Much of Dublin's early history is as murky as the peaty basin where the River Liffey joined the now-underground River Poddle, near the site of what is today the Dublin Castle gardens. The tidal basin formed by the two converging rivers was named 'dubh linn' (meaning 'black pool') by Celts, who had inhabited the area upstream as early as 500 BC. The Celts were settled at a ford over the river, near the present-day Father Mathew Bridge on Church Street, hence Dublin's Irish name, Baile Átha Cliath, meaning Town of the Hurdle Ford.

Marauding Viking Norsemen from Scandinavia encountered the basin on their seasonal plundering voyages around the early 9th century. Its location gave them refuge from the northern sea storms and access to the ship building materials found in Ireland's dense forest.

Clashes notwithstanding, the enterprising Vikings stayed on, integrating with the Irish Celts and establishing a 'longphort' (raiding base) around 841. Dubh linn evolved into the settlement of Dyflin, which swelled to become a major trading empire with countries as far afield as continental Europe, the Middle East and North Africa. Precious metals, fabrics, weaponry and horses were all traded here, as well as humans -- Dyflin had the biggest slave market in Europe following the fall of the Roman Empire.

Although Dublin’s history is still shrouded in uncertainty, it is becoming clearer as Viking remains continue to be discovered in the city. In 1961, when construction began on the Dublin City Council headquarters at Wood Quay -- the area between the Liffey and Christ Church Cathedral  in  south Dublin -- an extensive Viking settlement was uncovered. The cathedral itself was built on the site of a Viking church.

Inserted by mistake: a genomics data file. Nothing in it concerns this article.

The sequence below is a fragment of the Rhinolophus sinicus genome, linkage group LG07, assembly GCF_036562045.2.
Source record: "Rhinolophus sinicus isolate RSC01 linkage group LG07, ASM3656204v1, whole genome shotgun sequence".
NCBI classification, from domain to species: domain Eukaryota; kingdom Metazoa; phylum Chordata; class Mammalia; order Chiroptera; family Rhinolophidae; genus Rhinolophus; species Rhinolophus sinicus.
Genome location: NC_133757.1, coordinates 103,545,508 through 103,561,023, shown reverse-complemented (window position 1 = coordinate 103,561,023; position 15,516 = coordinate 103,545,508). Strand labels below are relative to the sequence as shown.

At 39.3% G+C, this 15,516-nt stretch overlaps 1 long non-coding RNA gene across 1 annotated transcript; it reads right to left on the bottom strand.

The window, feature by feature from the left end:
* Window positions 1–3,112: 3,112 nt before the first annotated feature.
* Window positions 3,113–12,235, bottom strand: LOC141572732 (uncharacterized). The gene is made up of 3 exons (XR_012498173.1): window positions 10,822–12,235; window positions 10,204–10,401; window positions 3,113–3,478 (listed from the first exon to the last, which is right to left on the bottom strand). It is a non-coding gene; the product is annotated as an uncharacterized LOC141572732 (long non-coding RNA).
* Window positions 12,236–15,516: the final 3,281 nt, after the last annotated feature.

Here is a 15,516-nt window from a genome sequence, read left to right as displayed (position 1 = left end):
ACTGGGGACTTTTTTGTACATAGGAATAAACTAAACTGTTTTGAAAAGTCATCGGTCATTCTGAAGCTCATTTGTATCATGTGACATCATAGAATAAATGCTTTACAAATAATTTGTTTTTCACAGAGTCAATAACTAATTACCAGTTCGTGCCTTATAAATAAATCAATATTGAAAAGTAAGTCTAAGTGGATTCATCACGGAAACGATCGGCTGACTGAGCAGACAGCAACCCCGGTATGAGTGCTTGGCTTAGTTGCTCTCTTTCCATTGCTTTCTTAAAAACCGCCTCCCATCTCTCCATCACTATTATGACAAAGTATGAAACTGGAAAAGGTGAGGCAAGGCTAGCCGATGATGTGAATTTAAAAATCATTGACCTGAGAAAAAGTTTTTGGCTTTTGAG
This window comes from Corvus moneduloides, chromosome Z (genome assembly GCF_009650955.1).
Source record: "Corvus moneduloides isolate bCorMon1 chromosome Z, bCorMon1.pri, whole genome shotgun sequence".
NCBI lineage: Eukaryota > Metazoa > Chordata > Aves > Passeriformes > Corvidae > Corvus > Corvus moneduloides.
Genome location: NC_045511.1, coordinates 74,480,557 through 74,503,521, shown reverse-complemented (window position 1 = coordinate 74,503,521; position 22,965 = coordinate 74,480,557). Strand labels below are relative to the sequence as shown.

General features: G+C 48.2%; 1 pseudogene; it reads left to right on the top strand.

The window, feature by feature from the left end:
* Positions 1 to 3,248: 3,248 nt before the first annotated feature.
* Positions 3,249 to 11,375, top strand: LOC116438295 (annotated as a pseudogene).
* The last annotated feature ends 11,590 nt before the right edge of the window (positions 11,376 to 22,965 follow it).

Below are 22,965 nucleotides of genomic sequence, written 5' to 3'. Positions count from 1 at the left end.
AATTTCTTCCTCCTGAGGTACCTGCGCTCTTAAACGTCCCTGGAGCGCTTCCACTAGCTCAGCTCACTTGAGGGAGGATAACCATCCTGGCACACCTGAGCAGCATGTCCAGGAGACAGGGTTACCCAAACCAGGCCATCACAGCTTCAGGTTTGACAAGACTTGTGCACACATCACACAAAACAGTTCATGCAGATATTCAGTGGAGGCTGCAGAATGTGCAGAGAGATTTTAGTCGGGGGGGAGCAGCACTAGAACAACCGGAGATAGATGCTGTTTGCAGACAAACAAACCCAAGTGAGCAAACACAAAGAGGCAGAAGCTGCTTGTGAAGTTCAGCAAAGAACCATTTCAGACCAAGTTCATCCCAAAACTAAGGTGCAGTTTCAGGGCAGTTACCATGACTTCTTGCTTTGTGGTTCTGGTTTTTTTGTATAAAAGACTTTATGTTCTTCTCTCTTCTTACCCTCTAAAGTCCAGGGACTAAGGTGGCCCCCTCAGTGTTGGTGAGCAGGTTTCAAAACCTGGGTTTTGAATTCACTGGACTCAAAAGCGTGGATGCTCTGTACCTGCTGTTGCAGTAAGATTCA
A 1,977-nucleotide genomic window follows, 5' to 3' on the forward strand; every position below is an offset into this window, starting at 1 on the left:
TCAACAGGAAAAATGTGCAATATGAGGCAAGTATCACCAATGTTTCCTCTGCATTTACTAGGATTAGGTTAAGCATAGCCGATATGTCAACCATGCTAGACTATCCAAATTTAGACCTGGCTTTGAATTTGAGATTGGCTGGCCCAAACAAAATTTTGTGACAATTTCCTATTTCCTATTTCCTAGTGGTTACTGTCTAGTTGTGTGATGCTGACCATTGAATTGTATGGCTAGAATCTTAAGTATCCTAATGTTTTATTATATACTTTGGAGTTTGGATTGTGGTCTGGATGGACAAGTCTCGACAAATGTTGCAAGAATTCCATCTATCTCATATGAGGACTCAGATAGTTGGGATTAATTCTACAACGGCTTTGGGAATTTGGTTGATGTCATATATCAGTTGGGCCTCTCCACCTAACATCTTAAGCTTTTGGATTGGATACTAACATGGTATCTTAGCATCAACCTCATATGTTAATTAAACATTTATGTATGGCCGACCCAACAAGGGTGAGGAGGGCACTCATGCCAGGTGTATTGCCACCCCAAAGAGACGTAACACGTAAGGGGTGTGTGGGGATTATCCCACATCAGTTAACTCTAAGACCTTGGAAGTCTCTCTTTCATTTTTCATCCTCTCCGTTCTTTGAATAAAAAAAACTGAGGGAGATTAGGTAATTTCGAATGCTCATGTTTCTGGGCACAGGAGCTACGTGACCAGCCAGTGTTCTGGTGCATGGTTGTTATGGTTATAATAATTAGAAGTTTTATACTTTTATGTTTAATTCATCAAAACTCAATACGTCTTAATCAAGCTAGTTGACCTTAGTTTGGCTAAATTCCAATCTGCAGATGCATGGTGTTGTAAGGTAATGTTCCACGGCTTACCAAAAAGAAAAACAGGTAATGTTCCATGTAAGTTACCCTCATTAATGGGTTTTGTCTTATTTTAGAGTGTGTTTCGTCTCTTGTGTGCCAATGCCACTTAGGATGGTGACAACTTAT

A bridge leads from Christ Church Cathedral to the attached old Synod Hall, which now houses the excellent Viking exhibition Dublinia. Displays include artefacts unearthed at Wood Quay, a reconstruction of a Viking house and instruction in decoding the Viking runic alphabet. If you are moved to don a horned helmet yourself, dressing up in marauding Viking style (or chained slave style) is part of the Dublinia experience too -- perfect for kids.

On the cathedral's eastern side, the Viking-established Fishamble Street is Dublin's oldest street at the western end of Temple Bar.

Artefacts from the Wood Quay excavations are also displayed at the archaeology and history branch of the National Museum of Ireland. Swords, bows and jewellery made from amber, bronze, silver and gold are among the rich finds, along with board games, toys and run-of-the-mill items like needles, spindles and even a whalebone 'ironing board' once used to smooth cloth.

In the past decade, several Viking graves from pagan warrior burials have been unearthed south of Dublin Castle on Ship Street Little, South Great Georges Street and Golden Lane.

To tread the streets of Viking Dublin with entertaining commentary along the way, Hidden Dublin Walks runs walking tours of the city, relaying its often-brutal beginnings.

And if you are in Dublin in mid-August, you can celebrate the city's feisty Viking history at the Dublin Viking Festival, where a Viking craft village is the central attraction. There are also readings, re-enactments and combat displays -- and costumes including horned helmets, of course.

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